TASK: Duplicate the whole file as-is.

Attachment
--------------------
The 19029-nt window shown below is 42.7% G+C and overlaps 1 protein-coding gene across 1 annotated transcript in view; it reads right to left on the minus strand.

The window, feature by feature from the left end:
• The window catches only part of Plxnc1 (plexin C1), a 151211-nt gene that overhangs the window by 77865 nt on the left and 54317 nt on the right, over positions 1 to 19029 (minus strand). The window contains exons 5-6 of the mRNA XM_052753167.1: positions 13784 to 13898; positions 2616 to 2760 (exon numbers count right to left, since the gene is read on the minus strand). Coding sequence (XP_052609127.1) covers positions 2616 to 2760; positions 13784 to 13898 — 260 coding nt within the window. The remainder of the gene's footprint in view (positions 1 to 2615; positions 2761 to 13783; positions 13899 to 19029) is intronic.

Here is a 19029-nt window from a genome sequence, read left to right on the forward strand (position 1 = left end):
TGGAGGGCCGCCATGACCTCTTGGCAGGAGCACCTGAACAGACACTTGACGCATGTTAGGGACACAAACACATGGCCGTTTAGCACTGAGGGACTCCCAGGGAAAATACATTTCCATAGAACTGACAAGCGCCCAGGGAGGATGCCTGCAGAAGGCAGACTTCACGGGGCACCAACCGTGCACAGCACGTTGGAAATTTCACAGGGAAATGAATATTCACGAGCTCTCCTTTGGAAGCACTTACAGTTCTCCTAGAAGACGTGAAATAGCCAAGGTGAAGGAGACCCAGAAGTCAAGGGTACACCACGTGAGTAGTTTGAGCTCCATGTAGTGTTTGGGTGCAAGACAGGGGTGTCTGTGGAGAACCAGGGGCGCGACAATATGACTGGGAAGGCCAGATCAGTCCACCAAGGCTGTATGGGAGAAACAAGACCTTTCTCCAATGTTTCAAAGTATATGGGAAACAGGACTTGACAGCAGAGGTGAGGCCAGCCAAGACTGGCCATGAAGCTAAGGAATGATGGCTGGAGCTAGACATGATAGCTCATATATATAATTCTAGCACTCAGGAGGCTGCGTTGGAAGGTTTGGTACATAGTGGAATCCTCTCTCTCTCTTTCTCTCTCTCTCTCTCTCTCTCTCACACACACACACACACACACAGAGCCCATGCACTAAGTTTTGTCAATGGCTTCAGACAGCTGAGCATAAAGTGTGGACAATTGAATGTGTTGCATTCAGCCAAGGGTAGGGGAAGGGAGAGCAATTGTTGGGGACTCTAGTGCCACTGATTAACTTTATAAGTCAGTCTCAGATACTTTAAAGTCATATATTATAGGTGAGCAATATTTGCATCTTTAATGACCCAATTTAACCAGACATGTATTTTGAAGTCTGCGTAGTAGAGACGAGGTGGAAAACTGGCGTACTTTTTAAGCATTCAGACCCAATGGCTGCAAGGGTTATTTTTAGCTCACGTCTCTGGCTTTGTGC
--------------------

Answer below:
The 19029-nt window shown below is 42.7% G+C and overlaps 1 protein-coding gene across 1 annotated transcript in view; it reads right to left on the minus strand.

The window, feature by feature from the left end:
• The window catches only part of Plxnc1 (plexin C1), a 151211-nt gene that overhangs the window by 77865 nt on the left and 54317 nt on the right, over positions 1 to 19029 (minus strand). The window contains exons 5-6 of the mRNA XM_052753167.1: positions 13784 to 13898; positions 2616 to 2760 (exon numbers count right to left, since the gene is read on the minus strand). Coding sequence (XP_052609127.1) covers positions 2616 to 2760; positions 13784 to 13898 — 260 coding nt within the window. The remainder of the gene's footprint in view (positions 1 to 2615; positions 2761 to 13783; positions 13899 to 19029) is intronic.

Here is a 19029-nt window from a genome sequence, read left to right on the forward strand (position 1 = left end):
TGGAGGGCCGCCATGACCTCTTGGCAGGAGCACCTGAACAGACACTTGACGCATGTTAGGGACACAAACACATGGCCGTTTAGCACTGAGGGACTCCCAGGGAAAATACATTTCCATAGAACTGACAAGCGCCCAGGGAGGATGCCTGCAGAAGGCAGACTTCACGGGGCACCAACCGTGCACAGCACGTTGGAAATTTCACAGGGAAATGAATATTCACGAGCTCTCCTTTGGAAGCACTTACAGTTCTCCTAGAAGACGTGAAATAGCCAAGGTGAAGGAGACCCAGAAGTCAAGGGTACACCACGTGAGTAGTTTGAGCTCCATGTAGTGTTTGGGTGCAAGACAGGGGTGTCTGTGGAGAACCAGGGGCGCGACAATATGACTGGGAAGGCCAGATCAGTCCACCAAGGCTGTATGGGAGAAACAAGACCTTTCTCCAATGTTTCAAAGTATATGGGAAACAGGACTTGACAGCAGAGGTGAGGCCAGCCAAGACTGGCCATGAAGCTAAGGAATGATGGCTGGAGCTAGACATGATAGCTCATATATATAATTCTAGCACTCAGGAGGCTGCGTTGGAAGGTTTGGTACATAGTGGAATCCTCTCTCTCTCTTTCTCTCTCTCTCTCTCTCTCTCTCACACACACACACACACACACAGAGCCCATGCACTAAGTTTTGTCAATGGCTTCAGACAGCTGAGCATAAAGTGTGGACAATTGAATGTGTTGCATTCAGCCAAGGGTAGGGGAAGGGAGAGCAATTGTTGGGGACTCTAGTGCCACTGATTAACTTTATAAGTCAGTCTCAGATACTTTAAAGTCATATATTATAGGTGAGCAATATTTGCATCTTTAATGACCCAATTTAACCAGACATGTATTTTGAAGTCTGCGTAGTAGAGACGAGGTGGAAAACTGGCGTACTTTTTAAGCATTCAGACCCAATGGCTGCAAGGGTTATTTTTAGCTCACGTCTCTGGCTTTGTGC